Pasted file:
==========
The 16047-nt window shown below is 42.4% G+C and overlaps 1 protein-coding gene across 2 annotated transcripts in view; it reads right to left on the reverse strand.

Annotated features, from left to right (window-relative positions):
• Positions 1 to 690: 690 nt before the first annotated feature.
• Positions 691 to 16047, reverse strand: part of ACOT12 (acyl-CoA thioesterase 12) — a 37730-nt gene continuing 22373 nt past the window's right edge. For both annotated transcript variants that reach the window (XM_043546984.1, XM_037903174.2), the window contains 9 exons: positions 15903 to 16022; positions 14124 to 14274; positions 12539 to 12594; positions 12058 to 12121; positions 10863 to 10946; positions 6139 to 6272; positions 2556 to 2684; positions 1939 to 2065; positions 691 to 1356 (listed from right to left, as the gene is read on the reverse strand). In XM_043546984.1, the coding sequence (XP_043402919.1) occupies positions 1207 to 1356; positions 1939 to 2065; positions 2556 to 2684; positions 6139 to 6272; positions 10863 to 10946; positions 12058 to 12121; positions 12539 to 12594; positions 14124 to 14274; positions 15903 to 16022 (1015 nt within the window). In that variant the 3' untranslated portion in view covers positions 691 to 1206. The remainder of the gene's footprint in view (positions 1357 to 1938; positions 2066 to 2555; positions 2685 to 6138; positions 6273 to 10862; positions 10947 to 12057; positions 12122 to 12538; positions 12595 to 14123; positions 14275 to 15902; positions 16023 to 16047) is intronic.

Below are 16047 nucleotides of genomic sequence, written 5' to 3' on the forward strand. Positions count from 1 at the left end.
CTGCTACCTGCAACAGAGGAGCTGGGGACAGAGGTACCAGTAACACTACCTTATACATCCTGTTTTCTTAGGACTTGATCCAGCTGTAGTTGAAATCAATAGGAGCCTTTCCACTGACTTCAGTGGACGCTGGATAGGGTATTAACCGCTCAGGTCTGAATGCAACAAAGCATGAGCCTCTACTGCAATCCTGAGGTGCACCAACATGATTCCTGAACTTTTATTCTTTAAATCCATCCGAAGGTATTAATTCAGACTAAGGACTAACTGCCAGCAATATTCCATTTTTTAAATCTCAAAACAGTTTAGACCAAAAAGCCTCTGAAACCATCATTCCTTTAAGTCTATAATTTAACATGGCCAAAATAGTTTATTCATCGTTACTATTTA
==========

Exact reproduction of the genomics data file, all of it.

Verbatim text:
The 16047-nt window shown below is 42.4% G+C and overlaps 1 protein-coding gene across 2 annotated transcripts in view; it reads right to left on the reverse strand.

Annotated features, from left to right (window-relative positions):
• Positions 1 to 690: 690 nt before the first annotated feature.
• Positions 691 to 16047, reverse strand: part of ACOT12 (acyl-CoA thioesterase 12) — a 37730-nt gene continuing 22373 nt past the window's right edge. For both annotated transcript variants that reach the window (XM_043546984.1, XM_037903174.2), the window contains 9 exons: positions 15903 to 16022; positions 14124 to 14274; positions 12539 to 12594; positions 12058 to 12121; positions 10863 to 10946; positions 6139 to 6272; positions 2556 to 2684; positions 1939 to 2065; positions 691 to 1356 (listed from right to left, as the gene is read on the reverse strand). In XM_043546984.1, the coding sequence (XP_043402919.1) occupies positions 1207 to 1356; positions 1939 to 2065; positions 2556 to 2684; positions 6139 to 6272; positions 10863 to 10946; positions 12058 to 12121; positions 12539 to 12594; positions 14124 to 14274; positions 15903 to 16022 (1015 nt within the window). In that variant the 3' untranslated portion in view covers positions 691 to 1206. The remainder of the gene's footprint in view (positions 1357 to 1938; positions 2066 to 2555; positions 2685 to 6138; positions 6273 to 10862; positions 10947 to 12057; positions 12122 to 12538; positions 12595 to 14123; positions 14275 to 15902; positions 16023 to 16047) is intronic.

Below are 16047 nucleotides of genomic sequence, written 5' to 3' on the forward strand. Positions count from 1 at the left end.
CTGCTACCTGCAACAGAGGAGCTGGGGACAGAGGTACCAGTAACACTACCTTATACATCCTGTTTTCTTAGGACTTGATCCAGCTGTAGTTGAAATCAATAGGAGCCTTTCCACTGACTTCAGTGGACGCTGGATAGGGTATTAACCGCTCAGGTCTGAATGCAACAAAGCATGAGCCTCTACTGCAATCCTGAGGTGCACCAACATGATTCCTGAACTTTTATTCTTTAAATCCATCCGAAGGTATTAATTCAGACTAAGGACTAACTGCCAGCAATATTCCATTTTTTAAATCTCAAAACAGTTTAGACCAAAAAGCCTCTGAAACCATCATTCCTTTAAGTCTATAATTTAACATGGCCAAAATAGTTTATTCATCGTTACTATTTA